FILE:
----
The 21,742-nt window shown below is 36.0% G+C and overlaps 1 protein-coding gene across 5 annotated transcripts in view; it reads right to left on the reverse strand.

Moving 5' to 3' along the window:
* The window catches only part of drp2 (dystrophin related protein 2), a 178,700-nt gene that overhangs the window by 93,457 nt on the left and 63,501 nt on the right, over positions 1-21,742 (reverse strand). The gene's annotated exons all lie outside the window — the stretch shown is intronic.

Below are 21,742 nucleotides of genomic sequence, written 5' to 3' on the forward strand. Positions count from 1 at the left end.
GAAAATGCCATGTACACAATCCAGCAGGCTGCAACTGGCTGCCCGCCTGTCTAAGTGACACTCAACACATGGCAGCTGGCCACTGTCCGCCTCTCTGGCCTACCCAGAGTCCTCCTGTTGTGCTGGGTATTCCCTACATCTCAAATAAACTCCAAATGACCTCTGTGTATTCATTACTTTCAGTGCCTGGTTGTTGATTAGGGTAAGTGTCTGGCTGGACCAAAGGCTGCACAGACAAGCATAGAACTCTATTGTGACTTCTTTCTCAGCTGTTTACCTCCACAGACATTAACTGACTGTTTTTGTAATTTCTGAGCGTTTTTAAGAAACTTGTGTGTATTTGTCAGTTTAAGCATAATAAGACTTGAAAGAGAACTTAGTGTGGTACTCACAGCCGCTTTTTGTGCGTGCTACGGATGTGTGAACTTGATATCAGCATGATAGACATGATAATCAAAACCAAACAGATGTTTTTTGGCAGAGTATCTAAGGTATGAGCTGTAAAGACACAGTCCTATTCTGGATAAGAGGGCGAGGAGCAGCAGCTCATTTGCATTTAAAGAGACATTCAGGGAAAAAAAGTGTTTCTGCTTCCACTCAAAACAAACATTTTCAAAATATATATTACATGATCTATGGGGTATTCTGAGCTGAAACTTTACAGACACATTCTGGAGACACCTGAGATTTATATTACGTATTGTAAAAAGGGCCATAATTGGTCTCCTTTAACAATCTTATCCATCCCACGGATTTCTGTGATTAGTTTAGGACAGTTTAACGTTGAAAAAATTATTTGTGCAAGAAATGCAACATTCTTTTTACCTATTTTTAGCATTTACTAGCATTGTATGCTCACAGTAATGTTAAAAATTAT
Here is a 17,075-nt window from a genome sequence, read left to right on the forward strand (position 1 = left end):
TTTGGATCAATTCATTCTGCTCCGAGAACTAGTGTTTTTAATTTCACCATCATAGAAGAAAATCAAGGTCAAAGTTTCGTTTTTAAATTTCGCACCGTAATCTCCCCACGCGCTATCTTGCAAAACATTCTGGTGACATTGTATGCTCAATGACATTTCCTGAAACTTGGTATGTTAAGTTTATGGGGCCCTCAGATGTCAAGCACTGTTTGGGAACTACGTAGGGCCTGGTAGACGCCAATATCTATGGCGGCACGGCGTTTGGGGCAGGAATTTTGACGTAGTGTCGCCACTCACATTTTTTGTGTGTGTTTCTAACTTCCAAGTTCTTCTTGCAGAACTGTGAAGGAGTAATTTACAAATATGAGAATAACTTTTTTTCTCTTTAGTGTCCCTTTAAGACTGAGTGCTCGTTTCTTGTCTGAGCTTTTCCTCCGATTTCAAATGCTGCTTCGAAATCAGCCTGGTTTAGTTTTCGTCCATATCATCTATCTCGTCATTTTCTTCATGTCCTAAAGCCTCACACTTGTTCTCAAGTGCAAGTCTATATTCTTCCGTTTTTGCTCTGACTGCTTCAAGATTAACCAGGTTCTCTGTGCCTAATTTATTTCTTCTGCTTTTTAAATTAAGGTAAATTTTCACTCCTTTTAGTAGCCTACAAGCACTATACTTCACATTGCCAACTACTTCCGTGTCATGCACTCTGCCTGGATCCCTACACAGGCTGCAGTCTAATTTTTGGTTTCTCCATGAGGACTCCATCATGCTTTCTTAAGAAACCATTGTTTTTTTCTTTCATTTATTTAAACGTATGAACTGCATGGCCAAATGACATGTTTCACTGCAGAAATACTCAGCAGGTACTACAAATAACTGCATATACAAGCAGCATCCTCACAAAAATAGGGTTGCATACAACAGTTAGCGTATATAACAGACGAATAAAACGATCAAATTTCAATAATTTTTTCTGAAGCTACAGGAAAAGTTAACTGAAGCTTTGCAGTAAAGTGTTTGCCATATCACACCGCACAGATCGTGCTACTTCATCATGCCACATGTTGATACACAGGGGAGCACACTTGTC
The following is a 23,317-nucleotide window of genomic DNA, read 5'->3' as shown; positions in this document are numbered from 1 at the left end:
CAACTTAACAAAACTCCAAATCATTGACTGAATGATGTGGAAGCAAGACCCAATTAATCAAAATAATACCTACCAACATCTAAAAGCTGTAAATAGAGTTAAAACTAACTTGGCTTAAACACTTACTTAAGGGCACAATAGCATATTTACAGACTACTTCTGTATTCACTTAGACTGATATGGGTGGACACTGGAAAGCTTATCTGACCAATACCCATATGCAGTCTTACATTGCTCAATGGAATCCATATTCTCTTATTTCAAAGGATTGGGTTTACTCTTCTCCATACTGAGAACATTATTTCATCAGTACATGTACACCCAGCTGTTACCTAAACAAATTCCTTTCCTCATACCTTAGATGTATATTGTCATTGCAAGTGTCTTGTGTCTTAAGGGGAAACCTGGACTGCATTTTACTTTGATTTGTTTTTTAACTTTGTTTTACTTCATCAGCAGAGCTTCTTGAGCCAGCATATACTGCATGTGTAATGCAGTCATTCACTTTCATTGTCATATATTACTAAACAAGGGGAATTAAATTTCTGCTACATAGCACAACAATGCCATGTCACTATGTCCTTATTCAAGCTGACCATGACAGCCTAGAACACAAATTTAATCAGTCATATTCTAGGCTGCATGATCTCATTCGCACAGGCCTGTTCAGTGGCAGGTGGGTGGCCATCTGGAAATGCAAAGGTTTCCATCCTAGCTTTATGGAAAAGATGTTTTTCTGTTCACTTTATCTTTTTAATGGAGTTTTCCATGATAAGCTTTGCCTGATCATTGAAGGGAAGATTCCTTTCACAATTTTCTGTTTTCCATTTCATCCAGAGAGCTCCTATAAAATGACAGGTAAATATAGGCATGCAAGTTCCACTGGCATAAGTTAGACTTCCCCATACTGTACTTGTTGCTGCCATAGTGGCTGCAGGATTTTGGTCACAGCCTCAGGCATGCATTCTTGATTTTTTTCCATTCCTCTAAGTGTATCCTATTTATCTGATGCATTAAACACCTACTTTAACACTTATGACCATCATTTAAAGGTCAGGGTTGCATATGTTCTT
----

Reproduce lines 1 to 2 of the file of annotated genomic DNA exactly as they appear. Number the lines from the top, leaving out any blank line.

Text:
The 21,742-nt window shown below is 36.0% G+C and overlaps 1 protein-coding gene across 5 annotated transcripts in view; it reads right to left on the reverse strand.

Moving 5' to 3' along the window: